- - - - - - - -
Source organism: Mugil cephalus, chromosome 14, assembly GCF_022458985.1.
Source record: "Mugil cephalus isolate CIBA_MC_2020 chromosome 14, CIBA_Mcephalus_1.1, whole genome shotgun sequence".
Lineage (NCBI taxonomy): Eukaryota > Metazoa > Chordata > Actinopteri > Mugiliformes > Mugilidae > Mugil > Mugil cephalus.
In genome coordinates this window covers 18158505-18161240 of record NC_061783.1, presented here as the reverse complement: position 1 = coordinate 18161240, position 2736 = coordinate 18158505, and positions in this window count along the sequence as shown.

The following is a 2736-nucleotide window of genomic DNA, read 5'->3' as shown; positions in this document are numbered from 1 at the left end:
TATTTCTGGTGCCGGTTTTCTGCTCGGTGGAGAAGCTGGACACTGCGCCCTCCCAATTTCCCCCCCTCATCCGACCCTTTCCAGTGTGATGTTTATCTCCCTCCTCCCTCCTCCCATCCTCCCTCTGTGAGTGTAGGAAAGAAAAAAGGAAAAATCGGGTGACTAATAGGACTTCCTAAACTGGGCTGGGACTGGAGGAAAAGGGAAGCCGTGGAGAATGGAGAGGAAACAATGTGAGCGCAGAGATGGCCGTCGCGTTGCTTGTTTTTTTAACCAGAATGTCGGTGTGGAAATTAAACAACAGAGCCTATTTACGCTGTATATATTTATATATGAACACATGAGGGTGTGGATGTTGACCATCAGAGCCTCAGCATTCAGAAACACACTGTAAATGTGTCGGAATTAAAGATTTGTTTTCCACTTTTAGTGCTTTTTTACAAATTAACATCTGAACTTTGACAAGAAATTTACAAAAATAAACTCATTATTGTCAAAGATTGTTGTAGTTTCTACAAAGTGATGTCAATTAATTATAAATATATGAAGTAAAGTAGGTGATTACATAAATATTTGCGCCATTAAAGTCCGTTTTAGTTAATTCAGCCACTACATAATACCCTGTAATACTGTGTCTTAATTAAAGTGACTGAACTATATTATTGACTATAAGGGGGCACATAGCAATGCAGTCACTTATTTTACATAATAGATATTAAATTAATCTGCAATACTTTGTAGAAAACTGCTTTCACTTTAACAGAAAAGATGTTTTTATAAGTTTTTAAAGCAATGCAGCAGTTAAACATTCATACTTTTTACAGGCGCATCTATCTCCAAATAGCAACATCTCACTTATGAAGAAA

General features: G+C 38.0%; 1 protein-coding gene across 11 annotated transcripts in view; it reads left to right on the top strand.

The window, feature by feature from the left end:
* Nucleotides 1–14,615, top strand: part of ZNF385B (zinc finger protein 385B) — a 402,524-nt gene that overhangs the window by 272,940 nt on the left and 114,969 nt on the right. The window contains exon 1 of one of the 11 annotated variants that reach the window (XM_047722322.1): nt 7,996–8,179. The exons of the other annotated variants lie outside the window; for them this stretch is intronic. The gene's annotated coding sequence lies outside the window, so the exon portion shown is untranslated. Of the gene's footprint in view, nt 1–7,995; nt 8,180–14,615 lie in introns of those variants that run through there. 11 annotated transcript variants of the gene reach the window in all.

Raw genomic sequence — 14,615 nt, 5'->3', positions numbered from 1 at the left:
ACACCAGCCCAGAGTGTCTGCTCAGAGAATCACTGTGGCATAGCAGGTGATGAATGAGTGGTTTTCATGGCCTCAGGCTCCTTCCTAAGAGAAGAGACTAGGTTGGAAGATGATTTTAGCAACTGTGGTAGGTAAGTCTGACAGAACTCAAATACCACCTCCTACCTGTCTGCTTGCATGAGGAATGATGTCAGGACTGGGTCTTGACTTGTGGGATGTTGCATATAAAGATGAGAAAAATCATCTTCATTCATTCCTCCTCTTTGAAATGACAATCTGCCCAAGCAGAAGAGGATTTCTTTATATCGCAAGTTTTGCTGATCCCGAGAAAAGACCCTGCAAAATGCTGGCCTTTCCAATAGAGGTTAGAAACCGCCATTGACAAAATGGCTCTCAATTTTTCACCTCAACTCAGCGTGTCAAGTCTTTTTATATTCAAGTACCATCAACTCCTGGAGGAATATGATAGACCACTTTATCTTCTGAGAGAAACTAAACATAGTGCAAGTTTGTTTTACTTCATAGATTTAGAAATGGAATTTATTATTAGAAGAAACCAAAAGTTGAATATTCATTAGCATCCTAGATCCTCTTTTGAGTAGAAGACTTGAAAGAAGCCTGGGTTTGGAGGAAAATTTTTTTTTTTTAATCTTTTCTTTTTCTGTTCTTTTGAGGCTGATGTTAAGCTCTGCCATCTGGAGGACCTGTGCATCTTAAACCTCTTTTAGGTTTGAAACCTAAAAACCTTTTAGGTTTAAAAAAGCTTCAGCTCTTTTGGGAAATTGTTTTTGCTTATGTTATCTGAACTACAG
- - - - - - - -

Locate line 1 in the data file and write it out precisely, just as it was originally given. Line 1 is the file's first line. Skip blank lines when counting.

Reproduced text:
Source organism: Mugil cephalus, chromosome 14, assembly GCF_022458985.1.